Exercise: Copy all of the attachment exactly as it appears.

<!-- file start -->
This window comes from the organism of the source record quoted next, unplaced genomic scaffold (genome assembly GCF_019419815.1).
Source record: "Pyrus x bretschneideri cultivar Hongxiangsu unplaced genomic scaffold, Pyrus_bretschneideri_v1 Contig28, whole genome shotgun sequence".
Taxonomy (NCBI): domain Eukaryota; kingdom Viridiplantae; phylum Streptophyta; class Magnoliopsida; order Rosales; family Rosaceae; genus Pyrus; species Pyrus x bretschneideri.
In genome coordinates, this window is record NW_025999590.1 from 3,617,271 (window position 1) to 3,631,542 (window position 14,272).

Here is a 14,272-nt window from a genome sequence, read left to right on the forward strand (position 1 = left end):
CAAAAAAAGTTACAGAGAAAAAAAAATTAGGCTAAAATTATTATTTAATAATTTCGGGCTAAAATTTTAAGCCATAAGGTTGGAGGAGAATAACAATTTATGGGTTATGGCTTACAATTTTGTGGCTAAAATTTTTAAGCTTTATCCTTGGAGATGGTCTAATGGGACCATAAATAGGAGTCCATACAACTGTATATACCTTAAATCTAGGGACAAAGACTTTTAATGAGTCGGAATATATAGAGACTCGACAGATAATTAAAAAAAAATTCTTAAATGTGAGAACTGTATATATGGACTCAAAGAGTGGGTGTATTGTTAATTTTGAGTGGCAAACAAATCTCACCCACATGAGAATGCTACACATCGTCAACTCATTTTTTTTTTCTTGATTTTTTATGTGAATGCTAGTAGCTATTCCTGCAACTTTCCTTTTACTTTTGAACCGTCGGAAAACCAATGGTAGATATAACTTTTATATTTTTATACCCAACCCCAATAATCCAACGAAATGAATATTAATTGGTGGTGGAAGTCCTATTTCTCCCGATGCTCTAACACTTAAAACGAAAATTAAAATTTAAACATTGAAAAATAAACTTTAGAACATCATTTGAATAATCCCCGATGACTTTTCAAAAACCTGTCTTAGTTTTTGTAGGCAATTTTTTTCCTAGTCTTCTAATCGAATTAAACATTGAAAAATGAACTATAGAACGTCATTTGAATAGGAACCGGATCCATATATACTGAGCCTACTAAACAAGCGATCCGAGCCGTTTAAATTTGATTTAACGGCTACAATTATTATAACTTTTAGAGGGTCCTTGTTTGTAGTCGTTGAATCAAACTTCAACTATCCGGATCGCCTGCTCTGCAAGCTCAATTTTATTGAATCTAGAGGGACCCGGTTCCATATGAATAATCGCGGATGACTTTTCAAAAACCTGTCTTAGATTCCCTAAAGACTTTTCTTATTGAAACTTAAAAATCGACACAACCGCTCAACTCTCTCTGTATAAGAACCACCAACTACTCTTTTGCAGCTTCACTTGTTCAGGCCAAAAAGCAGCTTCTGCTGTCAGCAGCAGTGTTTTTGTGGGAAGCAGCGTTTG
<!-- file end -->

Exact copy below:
This window comes from the organism of the source record quoted next, unplaced genomic scaffold (genome assembly GCF_019419815.1).
Source record: "Pyrus x bretschneideri cultivar Hongxiangsu unplaced genomic scaffold, Pyrus_bretschneideri_v1 Contig28, whole genome shotgun sequence".
Taxonomy (NCBI): domain Eukaryota; kingdom Viridiplantae; phylum Streptophyta; class Magnoliopsida; order Rosales; family Rosaceae; genus Pyrus; species Pyrus x bretschneideri.
In genome coordinates, this window is record NW_025999590.1 from 3,617,271 (window position 1) to 3,631,542 (window position 14,272).

Here is a 14,272-nt window from a genome sequence, read left to right on the forward strand (position 1 = left end):
CAAAAAAAGTTACAGAGAAAAAAAAATTAGGCTAAAATTATTATTTAATAATTTCGGGCTAAAATTTTAAGCCATAAGGTTGGAGGAGAATAACAATTTATGGGTTATGGCTTACAATTTTGTGGCTAAAATTTTTAAGCTTTATCCTTGGAGATGGTCTAATGGGACCATAAATAGGAGTCCATACAACTGTATATACCTTAAATCTAGGGACAAAGACTTTTAATGAGTCGGAATATATAGAGACTCGACAGATAATTAAAAAAAAATTCTTAAATGTGAGAACTGTATATATGGACTCAAAGAGTGGGTGTATTGTTAATTTTGAGTGGCAAACAAATCTCACCCACATGAGAATGCTACACATCGTCAACTCATTTTTTTTTTCTTGATTTTTTATGTGAATGCTAGTAGCTATTCCTGCAACTTTCCTTTTACTTTTGAACCGTCGGAAAACCAATGGTAGATATAACTTTTATATTTTTATACCCAACCCCAATAATCCAACGAAATGAATATTAATTGGTGGTGGAAGTCCTATTTCTCCCGATGCTCTAACACTTAAAACGAAAATTAAAATTTAAACATTGAAAAATAAACTTTAGAACATCATTTGAATAATCCCCGATGACTTTTCAAAAACCTGTCTTAGTTTTTGTAGGCAATTTTTTTCCTAGTCTTCTAATCGAATTAAACATTGAAAAATGAACTATAGAACGTCATTTGAATAGGAACCGGATCCATATATACTGAGCCTACTAAACAAGCGATCCGAGCCGTTTAAATTTGATTTAACGGCTACAATTATTATAACTTTTAGAGGGTCCTTGTTTGTAGTCGTTGAATCAAACTTCAACTATCCGGATCGCCTGCTCTGCAAGCTCAATTTTATTGAATCTAGAGGGACCCGGTTCCATATGAATAATCGCGGATGACTTTTCAAAAACCTGTCTTAGATTCCCTAAAGACTTTTCTTATTGAAACTTAAAAATCGACACAACCGCTCAACTCTCTCTGTATAAGAACCACCAACTACTCTTTTGCAGCTTCACTTGTTCAGGCCAAAAAGCAGCTTCTGCTGTCAGCAGCAGTGTTTTTGTGGGAAGCAGCGTTTG